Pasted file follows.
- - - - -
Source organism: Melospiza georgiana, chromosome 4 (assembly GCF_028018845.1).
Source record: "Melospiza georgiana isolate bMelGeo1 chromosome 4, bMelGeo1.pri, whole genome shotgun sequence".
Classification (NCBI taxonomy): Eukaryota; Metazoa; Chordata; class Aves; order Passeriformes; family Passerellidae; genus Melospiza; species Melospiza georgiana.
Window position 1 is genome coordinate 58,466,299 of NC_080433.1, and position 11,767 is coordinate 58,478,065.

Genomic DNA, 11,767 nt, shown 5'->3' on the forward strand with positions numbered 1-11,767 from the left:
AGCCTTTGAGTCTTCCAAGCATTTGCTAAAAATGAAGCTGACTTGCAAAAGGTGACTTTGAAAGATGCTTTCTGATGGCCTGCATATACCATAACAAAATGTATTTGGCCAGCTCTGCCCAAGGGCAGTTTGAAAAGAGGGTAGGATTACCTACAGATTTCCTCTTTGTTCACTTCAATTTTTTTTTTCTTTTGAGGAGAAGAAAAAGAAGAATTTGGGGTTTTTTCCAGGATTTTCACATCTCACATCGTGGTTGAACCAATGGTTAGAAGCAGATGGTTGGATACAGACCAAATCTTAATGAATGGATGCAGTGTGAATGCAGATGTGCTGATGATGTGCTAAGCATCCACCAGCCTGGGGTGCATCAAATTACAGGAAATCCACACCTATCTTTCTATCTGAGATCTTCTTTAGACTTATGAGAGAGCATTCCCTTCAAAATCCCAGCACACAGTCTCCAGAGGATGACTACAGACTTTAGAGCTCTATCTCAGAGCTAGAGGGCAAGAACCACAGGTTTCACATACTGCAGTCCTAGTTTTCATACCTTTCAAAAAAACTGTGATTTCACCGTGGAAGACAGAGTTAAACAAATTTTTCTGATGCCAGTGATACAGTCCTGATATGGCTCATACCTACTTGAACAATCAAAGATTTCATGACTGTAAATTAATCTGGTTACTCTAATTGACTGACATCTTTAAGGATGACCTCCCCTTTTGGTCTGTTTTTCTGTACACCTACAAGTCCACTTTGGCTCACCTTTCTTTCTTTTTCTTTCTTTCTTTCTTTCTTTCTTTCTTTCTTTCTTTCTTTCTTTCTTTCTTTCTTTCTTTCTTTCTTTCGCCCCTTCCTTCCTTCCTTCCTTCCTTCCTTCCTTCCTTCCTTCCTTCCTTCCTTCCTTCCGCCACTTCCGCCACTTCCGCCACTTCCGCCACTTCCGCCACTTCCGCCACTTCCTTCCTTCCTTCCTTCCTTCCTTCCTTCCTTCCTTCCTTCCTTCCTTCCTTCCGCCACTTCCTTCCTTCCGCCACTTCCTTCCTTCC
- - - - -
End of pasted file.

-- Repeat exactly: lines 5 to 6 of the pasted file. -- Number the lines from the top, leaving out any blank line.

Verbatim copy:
Genomic DNA, 11,767 nt, shown 5'->3' on the forward strand with positions numbered 1-11,767 from the left:
AGCCTTTGAGTCTTCCAAGCATTTGCTAAAAATGAAGCTGACTTGCAAAAGGTGACTTTGAAAGATGCTTTCTGATGGCCTGCATATACCATAACAAAATGTATTTGGCCAGCTCTGCCCAAGGGCAGTTTGAAAAGAGGGTAGGATTACCTACAGATTTCCTCTTTGTTCACTTCAATTTTTTTTTTCTTTTGAGGAGAAGAAAAAGAAGAATTTGGGGTTTTTTCCAGGATTTTCACATCTCACATCGTGGTTGAACCAATGGTTAGAAGCAGATGGTTGGATACAGACCAAATCTTAATGAATGGATGCAGTGTGAATGCAGATGTGCTGATGATGTGCTAAGCATCCACCAGCCTGGGGTGCATCAAATTACAGGAAATCCACACCTATCTTTCTATCTGAGATCTTCTTTAGACTTATGAGAGAGCATTCCCTTCAAAATCCCAGCACACAGTCTCCAGAGGATGACTACAGACTTTAGAGCTCTATCTCAGAGCTAGAGGGCAAGAACCACAGGTTTCACATACTGCAGTCCTAGTTTTCATACCTTTCAAAAAAACTGTGATTTCACCGTGGAAGACAGAGTTAAACAAATTTTTCTGATGCCAGTGATACAGTCCTGATATGGCTCATACCTACTTGAACAATCAAAGATTTCATGACTGTAAATTAATCTGGTTACTCTAATTGACTGACATCTTTAAGGATGACCTCCCCTTTTGGTCTGTTTTTCTGTACACCTACAAGTCCACTTTGGCTCACCTTTCTTTCTTTTTCTTTCTTTCTTTCTTTCTTTCTTTCTTTCTTTCTTTCTTTCTTTCTTTCTTTCTTTCTTTCTTTCTTTCGCCCCTTCCTTCCTTCCTTCCTTCCTTCCTTCCTTCCTTCCTTCCTTCCTTCCTTCCTTCCGCCACTTCCGCCACTTCCGCCACTTCCGCCACTTCCGCCACTTCCGCCACTTCCTTCCTTCCTTCCTTCCTTCCTTCCTTCCTTCCTTCCTTCCTTCCTTCCTTCCGCCACTTCCTTCCTTCCGCCACTTCCTTCCTTCC